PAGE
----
That is fascinating.  What issues are they more liberal on?

Mostly economic justice, world trade, employment rights.  In Korea they have two sets of laws.  They have one set of laws for the country and one set of laws for these little enclaves of U.S. businesses that are allowed to set up and not have fair labor practices under Korean standards.  What?!  The United States, the ‘champion of the people’…I could go on and on forever.

So the Methodist churches in places like that are really pushing for social justice, is that what you’re saying?

For economic justice, definitely.

And so we came to the last General Conference in 2008 with people afraid that the increased African representation was going to grossly skew the vote on the gay issue.  Those who advocated for retaining the current language had, for a couple of General Conferences, offered free breakfasts to General Conference delegates who wanted a free breakfast.  And most of your Third World delegates are living on a shoestring and they’ll take a free breakfast if they can get one.  That became an opportunity to give them a pep talk on how to vote.

What happened was the bishops became aware of this and decided this wasn’t a good plan.  So the bishops arranged for a lot of the African delegates to be housed in the same hotel with them and to get breakfast with their housing.  Suddenly the conservatives didn’t have access to this lobbying opportunity, so they passed out free cell phones.  And started sending messages to the recipients telling them how to vote.

Well you know, Africans aren’t as dumb as Americans would like to think they are.  So despite the fact that there was much larger African representation at the General Conference, the vote for changing the language in the Discipline to something more accepting was even closer than it had been at the previous General Conference.

At every General Conference since 1972 there has been legislation to remove the “incompatible with Christian teaching” language, and every General Conference it’s come closer and closer.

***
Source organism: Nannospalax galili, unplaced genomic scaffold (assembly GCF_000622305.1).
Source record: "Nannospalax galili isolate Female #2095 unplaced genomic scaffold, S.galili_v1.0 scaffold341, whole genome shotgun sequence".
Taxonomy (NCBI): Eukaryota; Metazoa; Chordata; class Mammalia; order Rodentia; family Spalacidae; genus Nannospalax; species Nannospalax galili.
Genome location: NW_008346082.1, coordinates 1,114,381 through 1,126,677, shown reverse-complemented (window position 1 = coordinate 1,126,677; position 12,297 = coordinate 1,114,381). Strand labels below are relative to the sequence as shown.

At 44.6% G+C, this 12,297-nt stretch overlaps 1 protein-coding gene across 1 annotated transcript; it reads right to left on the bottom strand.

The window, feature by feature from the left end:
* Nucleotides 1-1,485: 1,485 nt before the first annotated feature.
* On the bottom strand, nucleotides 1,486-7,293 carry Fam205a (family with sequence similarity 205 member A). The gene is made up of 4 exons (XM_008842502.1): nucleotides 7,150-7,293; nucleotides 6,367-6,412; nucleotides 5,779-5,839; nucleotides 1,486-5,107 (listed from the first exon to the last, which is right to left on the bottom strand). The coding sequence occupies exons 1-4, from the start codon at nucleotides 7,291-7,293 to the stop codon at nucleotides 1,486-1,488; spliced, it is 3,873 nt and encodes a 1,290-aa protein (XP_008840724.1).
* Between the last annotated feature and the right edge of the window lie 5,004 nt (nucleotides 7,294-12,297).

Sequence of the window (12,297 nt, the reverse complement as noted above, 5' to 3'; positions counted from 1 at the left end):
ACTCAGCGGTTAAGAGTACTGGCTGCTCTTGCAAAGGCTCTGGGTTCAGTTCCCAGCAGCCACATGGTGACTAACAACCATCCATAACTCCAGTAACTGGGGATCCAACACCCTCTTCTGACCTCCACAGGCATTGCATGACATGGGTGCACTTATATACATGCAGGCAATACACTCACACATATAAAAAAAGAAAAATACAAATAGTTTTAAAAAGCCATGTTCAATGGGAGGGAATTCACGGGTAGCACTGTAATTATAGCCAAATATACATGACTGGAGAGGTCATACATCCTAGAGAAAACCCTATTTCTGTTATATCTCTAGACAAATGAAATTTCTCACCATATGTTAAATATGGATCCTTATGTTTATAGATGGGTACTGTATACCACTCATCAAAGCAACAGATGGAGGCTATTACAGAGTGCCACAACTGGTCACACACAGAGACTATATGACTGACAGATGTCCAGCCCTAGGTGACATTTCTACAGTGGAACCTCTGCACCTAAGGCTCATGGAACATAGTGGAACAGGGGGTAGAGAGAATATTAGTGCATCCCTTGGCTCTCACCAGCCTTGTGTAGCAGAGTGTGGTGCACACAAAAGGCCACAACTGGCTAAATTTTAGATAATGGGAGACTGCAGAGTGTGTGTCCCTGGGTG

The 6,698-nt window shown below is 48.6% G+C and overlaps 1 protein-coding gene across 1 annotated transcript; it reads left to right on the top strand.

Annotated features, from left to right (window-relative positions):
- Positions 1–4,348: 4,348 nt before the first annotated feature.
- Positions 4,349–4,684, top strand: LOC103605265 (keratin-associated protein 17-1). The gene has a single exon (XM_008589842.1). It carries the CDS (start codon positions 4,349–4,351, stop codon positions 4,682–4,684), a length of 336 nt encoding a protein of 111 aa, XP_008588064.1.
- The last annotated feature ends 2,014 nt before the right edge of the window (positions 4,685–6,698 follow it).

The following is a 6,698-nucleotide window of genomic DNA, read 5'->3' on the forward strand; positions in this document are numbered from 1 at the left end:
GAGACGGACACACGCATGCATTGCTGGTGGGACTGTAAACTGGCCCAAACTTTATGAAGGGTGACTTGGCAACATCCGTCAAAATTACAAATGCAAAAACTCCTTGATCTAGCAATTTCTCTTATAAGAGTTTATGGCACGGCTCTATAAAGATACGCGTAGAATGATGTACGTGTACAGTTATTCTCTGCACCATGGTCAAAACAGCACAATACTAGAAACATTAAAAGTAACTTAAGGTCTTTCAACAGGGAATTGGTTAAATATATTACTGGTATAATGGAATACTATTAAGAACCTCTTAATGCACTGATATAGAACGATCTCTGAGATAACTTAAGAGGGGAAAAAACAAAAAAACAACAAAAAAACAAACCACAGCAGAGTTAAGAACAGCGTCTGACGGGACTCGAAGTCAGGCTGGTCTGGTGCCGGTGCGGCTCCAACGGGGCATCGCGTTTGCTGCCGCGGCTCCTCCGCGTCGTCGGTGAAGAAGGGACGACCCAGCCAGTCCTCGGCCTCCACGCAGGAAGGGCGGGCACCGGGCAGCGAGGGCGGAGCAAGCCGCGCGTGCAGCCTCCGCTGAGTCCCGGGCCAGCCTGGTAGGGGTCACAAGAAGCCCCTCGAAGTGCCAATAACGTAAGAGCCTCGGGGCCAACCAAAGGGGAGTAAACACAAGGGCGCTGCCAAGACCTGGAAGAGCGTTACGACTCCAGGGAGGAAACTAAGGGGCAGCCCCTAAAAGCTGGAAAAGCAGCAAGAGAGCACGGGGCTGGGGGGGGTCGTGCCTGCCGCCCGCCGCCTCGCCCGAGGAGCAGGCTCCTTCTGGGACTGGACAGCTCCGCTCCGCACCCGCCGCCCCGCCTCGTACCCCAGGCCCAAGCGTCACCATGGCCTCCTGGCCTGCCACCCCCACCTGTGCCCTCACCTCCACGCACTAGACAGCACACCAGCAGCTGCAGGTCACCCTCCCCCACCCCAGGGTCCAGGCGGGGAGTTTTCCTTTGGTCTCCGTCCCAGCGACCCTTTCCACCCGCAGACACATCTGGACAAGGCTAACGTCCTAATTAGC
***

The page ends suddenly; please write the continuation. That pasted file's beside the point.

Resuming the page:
I presume some of the change in the vote is due to changing attitudes in American congregations too, but you’re saying the African congregations as well?

The African congregations did not make the difference that people expected.  Now at our next General Conference there’s going to be an even bigger shift towards African representation.  And it may make a difference.  The conservatives in the U.S. are working very hard and in Africa some very ugly stuff is going on there.  Homosexuality may become a capitol crime on some countries like Uganda.  There are places in Africa where homosexuals are killed currently, and that would not be a huge shift in some areas.

But the conversation is going on in Africa.  I was in the Democratic Republic of Congo in 2001 and talked about homosexuality to a friend of mine there who was in his early 30s.  I brought the subject up — he really didn’t want to talk about it.  It doesn’t exist, it isn’t excepted.  When I was back and talked with him in 2005 he was a student at Africa University in Zimbabwe, and he said it was quite a topic on campus.  There was a lot of discussion on it.  And when I was there in 2007 and talked to him, he was even able to share that in his own thinking he’s weighing whether this is acceptable in the eyes of God.  

So Africans are having the same conversations Americans are.  They’re a little bit behind chronologically, but my guess would be that they may make the transition faster than Americans did because in general they have a better developed sense of justice.  The whole experiences in Uganda, in Rwanda, in South Africa — they’re really leading the world in terms of thinking about how to live out justice and how to get past one’s history.

Ugandan backers of the proposed Anti-Homosexuality Bill falsely claim that homosexuality is a colonial import.  And these are Christians, whose religion is itself an import.  I don’t hear anyone publicly addressing the pot calling the kettle black.

There are those in the Third World who get really angry with the church, and I think rightfully so in that the vitriolic condemnation of homosexuality was largely a Western import.  And now all of a sudden we’ve changed our mind and we expect them to change their mind along with us, and they’re saying “wait, who said we wanted to dance the Foxtrot, we’re really into the Watutsi”.  There is some self-conscious awareness of the fact that they’re getting jerked around.  

One of the moves in the United Methodist church which I think may be a healthy one, is that there’s talk about loosening up our Book of Discipline so that there can be regional differences.  So that the African church can be the African church different from the way the American church is the American church.  It’s kind of re-instituting what we did with Central Conferences.  We always allowed them a flexibility we didn’t allow the Anglo-American conferences.  It might be a good thing to implement where there can be more regional difference.